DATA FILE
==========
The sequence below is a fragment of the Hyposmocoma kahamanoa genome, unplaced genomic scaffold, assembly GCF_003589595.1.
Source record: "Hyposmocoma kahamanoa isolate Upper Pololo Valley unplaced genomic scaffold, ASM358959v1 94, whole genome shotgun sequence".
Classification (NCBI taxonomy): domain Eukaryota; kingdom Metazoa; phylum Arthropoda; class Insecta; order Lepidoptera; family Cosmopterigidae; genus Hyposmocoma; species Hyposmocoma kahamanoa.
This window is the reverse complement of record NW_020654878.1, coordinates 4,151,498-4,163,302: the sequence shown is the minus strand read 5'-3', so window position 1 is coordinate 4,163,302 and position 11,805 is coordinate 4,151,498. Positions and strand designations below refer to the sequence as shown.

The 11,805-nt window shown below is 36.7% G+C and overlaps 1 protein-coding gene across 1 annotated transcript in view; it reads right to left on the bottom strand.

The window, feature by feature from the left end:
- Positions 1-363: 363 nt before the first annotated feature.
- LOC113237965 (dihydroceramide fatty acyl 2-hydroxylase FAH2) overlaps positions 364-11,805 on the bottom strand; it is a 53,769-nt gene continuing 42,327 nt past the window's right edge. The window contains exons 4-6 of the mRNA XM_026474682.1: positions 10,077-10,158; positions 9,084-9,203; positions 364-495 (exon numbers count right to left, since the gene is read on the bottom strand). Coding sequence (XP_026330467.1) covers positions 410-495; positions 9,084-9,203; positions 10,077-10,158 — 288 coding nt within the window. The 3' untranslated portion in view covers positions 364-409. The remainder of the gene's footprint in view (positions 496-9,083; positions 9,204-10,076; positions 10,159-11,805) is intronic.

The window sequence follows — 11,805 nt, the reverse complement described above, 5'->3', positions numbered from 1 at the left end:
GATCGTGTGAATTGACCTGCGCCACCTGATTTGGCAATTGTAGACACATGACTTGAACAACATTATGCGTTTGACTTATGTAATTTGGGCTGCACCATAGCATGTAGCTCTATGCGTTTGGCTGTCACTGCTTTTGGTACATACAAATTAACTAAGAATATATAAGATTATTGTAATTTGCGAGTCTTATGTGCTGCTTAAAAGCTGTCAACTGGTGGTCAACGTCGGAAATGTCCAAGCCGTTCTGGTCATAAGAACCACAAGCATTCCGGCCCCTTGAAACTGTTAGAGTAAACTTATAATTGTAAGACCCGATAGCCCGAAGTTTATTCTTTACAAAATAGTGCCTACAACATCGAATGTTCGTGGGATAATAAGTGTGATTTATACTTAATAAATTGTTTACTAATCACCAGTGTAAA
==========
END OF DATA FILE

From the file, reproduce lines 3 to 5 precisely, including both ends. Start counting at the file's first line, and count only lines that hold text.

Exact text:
Classification (NCBI taxonomy): domain Eukaryota; kingdom Metazoa; phylum Arthropoda; class Insecta; order Lepidoptera; family Cosmopterigidae; genus Hyposmocoma; species Hyposmocoma kahamanoa.
This window is the reverse complement of record NW_020654878.1, coordinates 4,151,498-4,163,302: the sequence shown is the minus strand read 5'-3', so window position 1 is coordinate 4,163,302 and position 11,805 is coordinate 4,151,498. Positions and strand designations below refer to the sequence as shown.

The 11,805-nt window shown below is 36.7% G+C and overlaps 1 protein-coding gene across 1 annotated transcript in view; it reads right to left on the bottom strand.